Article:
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Home / Research / Consequences

Research: Consequences

This area features research on the consequences of violence against women, exploring the challenges that may arise from trauma and the capacity for resiliency exhibited by survivors. Resources offer a variety of ways in which victims’ health and well-being may be impacted by abuse, and explore opportunities for prevention and early intervention.

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July 2015
This paper provides an update to Mary Gilfus’ (2002) publication on the pathways from victimization to incarceration among women and girls, based on the relevant research published in the past 12 years. This research provides additional findings about the extent of victimization experienced by women and girls under correctional control, and a deeper understanding of the ways in which experience of victimization can lead to incarceration.
Authors: Melissa E. Dichter in consultation with Sue Osthoff
March 2013
This Applied Research paper reviews the sociohistorical context of Black women’s sexual victimization, the characteristics of Black rape survivors and their experiences, and the risk factors that elevate Black women’s vulnerability to rape and consequences thereof. Culturally sensitive techniques to promote resilience are offered.
Authors: Carolyn M. West and Kalimah Johnson
December 2012
This Applied Research paper provides research findings concerning violence against pregnant and postpartum women, discusses some of the strengths and limitations of these studies, and concludes with comments concerning the implications of this work for practice and research.
Authors: Sandra L. Martin, Jennet Arcara, and McLean D. Pollock
Updated July 2011
This document reviews the new research, policies, and programs focused on children who have witnessed adult domestic violence. It argues that the diversity of children’s experiences requires equally diverse responses from those who serve them.
Authors: Jeffrey Edleson In consultation with Barbara Nissley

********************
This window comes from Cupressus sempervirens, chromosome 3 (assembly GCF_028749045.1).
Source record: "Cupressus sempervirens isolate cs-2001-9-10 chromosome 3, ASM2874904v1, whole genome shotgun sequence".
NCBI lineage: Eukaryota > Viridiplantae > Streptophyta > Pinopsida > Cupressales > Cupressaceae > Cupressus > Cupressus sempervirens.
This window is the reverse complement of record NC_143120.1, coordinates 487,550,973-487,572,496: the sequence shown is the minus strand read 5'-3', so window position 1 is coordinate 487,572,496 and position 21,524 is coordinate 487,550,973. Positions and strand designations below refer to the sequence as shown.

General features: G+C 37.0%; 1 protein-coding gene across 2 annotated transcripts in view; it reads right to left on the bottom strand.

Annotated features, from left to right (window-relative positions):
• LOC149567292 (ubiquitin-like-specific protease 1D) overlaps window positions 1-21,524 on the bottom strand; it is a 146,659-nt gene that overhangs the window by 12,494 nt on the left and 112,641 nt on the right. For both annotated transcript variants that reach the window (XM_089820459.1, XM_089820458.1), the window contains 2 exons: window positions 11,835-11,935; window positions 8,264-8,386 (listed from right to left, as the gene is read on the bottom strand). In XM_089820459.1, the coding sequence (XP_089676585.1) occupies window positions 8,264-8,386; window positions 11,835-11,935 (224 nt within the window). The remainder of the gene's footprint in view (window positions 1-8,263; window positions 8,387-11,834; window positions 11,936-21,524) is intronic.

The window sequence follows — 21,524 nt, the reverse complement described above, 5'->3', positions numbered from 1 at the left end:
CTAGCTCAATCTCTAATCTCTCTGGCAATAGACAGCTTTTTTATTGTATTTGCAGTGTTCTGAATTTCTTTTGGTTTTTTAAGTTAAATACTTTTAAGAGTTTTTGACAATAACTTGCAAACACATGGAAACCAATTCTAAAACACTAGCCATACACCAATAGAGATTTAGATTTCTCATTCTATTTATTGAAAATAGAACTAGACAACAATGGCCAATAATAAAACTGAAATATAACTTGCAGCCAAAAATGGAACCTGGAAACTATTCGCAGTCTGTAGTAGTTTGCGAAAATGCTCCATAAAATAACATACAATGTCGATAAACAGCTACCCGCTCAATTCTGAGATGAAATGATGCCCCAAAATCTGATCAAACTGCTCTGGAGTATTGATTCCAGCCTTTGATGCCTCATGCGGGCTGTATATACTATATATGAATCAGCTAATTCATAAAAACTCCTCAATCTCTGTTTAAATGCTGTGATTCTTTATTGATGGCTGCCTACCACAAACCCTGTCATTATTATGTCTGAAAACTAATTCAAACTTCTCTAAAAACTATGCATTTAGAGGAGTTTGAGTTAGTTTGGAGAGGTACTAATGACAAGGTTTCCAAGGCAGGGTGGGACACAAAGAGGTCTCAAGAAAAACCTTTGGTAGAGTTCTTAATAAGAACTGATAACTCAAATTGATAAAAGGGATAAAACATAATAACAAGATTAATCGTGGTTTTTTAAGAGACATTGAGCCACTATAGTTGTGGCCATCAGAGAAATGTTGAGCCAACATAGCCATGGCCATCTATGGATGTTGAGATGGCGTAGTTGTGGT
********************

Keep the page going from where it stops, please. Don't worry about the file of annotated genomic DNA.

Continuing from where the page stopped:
September 2009
This Applied Research paper reviews the empirical research on the behaviors, traits, developmental experiences, and biological antecedents that have been found to be associated with an increased probability that a male will become sexually aggressive.
Authors: Raymond A. Knight and Judith Sims-Knight with contributions from Suzanne Brown-McBride
August 2009
This Applied Research paper reviews the definition, evolution, and utilization of ìbattered woman syndromeî in the courts and offers a critique of its framework and its use.
Authors: Mary Ann Dutton With contributions from Sue Osthoff and Melissa Dichter
August 2009
This Applied Research paper presents an overview of the uses of expert testimony, the qualifications and roles of experts, the literature on the use of testimony on the effects of battering, and considerations for future research.
Authors: Kathleen J. Ferraro and NoÎl Bridget Busch-Armendariz
June 2009
This Applied Research paper provides a brief overview of research on the impact of sexual violence on females’ high-risk health behaviors and reproductive health, focusing on studies of sexual assault or rape experienced primarily during adulthood.
Authors: Sandra L. Martin and Rebecca J. Macy With contributions from Janice A. Mirabassi
March 2006
"This document describes current research findings on the effects of childhood and adulthood sexual victimization on women's mental health. Existing data on understudied communities and risk factors for mental health problems are discussed."
Authors: Nicole P. Yuan, Mary P. Koss, and Mirto Stone
February 2006
This document provides a brief overview of the research on lifetime exposure to violence and the long-term health consequences of violence. It also examines how assessment for lifetime exposure to violence can create a pathway to prevention.
Authors: Linda Chamberlain with contributions from Peggy Brown